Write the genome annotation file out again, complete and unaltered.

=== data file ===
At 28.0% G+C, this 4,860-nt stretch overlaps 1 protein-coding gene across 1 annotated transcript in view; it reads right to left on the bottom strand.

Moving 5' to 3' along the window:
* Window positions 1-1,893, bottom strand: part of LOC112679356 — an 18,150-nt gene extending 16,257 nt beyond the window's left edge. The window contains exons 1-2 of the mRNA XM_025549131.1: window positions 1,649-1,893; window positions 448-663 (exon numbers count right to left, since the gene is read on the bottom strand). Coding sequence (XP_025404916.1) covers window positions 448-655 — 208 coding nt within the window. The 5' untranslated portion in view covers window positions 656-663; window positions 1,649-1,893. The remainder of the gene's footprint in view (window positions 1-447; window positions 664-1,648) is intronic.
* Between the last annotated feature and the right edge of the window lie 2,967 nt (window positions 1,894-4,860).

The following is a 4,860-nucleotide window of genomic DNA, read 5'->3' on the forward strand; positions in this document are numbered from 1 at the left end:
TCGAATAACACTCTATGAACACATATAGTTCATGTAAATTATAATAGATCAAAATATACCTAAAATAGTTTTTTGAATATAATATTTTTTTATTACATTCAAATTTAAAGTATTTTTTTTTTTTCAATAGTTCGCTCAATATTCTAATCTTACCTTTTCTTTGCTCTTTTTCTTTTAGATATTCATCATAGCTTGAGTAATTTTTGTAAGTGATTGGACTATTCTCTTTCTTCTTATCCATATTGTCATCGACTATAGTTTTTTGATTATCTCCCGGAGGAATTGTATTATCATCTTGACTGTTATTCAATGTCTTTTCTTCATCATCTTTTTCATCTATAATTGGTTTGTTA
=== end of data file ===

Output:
At 28.0% G+C, this 4,860-nt stretch overlaps 1 protein-coding gene across 1 annotated transcript in view; it reads right to left on the bottom strand.

Moving 5' to 3' along the window:
* Window positions 1-1,893, bottom strand: part of LOC112679356 — an 18,150-nt gene extending 16,257 nt beyond the window's left edge. The window contains exons 1-2 of the mRNA XM_025549131.1: window positions 1,649-1,893; window positions 448-663 (exon numbers count right to left, since the gene is read on the bottom strand). Coding sequence (XP_025404916.1) covers window positions 448-655 — 208 coding nt within the window. The 5' untranslated portion in view covers window positions 656-663; window positions 1,649-1,893. The remainder of the gene's footprint in view (window positions 1-447; window positions 664-1,648) is intronic.
* Between the last annotated feature and the right edge of the window lie 2,967 nt (window positions 1,894-4,860).

The following is a 4,860-nucleotide window of genomic DNA, read 5'->3' on the forward strand; positions in this document are numbered from 1 at the left end:
TCGAATAACACTCTATGAACACATATAGTTCATGTAAATTATAATAGATCAAAATATACCTAAAATAGTTTTTTGAATATAATATTTTTTTATTACATTCAAATTTAAAGTATTTTTTTTTTTTCAATAGTTCGCTCAATATTCTAATCTTACCTTTTCTTTGCTCTTTTTCTTTTAGATATTCATCATAGCTTGAGTAATTTTTGTAAGTGATTGGACTATTCTCTTTCTTCTTATCCATATTGTCATCGACTATAGTTTTTTGATTATCTCCCGGAGGAATTGTATTATCATCTTGACTGTTATTCAATGTCTTTTCTTCATCATCTTTTTCATCTATAATTGGTTTGTTA